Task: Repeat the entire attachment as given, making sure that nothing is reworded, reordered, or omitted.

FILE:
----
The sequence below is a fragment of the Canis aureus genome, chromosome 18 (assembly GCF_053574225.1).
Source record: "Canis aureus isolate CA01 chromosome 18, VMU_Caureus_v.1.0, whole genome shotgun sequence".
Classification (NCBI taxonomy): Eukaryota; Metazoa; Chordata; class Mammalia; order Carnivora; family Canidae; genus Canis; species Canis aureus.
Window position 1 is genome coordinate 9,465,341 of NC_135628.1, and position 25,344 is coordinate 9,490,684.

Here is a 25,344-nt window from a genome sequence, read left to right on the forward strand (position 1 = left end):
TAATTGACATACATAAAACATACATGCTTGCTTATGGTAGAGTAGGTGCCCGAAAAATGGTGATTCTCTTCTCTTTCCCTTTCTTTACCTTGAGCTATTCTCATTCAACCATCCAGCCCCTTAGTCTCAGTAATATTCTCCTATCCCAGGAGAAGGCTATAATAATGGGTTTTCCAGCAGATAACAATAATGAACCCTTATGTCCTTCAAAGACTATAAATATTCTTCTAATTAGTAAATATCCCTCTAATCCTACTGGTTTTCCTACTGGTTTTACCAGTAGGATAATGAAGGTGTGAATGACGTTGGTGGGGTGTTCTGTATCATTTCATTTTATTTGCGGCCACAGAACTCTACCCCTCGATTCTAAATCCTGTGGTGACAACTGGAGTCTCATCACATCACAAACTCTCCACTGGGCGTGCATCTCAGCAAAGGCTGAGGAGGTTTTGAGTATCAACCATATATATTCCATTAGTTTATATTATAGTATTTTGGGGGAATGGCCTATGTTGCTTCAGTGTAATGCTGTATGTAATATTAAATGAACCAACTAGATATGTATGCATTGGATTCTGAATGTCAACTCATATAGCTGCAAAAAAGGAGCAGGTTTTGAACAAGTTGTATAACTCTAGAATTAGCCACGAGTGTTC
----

The sequence below is a fragment of the Canis aureus genome, chromosome 18 (assembly GCF_053574225.1).
Source record: "Canis aureus isolate CA01 chromosome 18, VMU_Caureus_v.1.0, whole genome shotgun sequence".
Classification (NCBI taxonomy): Eukaryota; Metazoa; Chordata; class Mammalia; order Carnivora; family Canidae; genus Canis; species Canis aureus.
Window position 1 is genome coordinate 9,465,341 of NC_135628.1, and position 25,344 is coordinate 9,490,684.

Here is a 25,344-nt window from a genome sequence, read left to right on the forward strand (position 1 = left end):
TAATTGACATACATAAAACATACATGCTTGCTTATGGTAGAGTAGGTGCCCGAAAAATGGTGATTCTCTTCTCTTTCCCTTTCTTTACCTTGAGCTATTCTCATTCAACCATCCAGCCCCTTAGTCTCAGTAATATTCTCCTATCCCAGGAGAAGGCTATAATAATGGGTTTTCCAGCAGATAACAATAATGAACCCTTATGTCCTTCAAAGACTATAAATATTCTTCTAATTAGTAAATATCCCTCTAATCCTACTGGTTTTCCTACTGGTTTTACCAGTAGGATAATGAAGGTGTGAATGACGTTGGTGGGGTGTTCTGTATCATTTCATTTTATTTGCGGCCACAGAACTCTACCCCTCGATTCTAAATCCTGTGGTGACAACTGGAGTCTCATCACATCACAAACTCTCCACTGGGCGTGCATCTCAGCAAAGGCTGAGGAGGTTTTGAGTATCAACCATATATATTCCATTAGTTTATATTATAGTATTTTGGGGGAATGGCCTATGTTGCTTCAGTGTAATGCTGTATGTAATATTAAATGAACCAACTAGATATGTATGCATTGGATTCTGAATGTCAACTCATATAGCTGCAAAAAAGGAGCAGGTTTTGAACAAGTTGTATAACTCTAGAATTAGCCACGAGTGTTC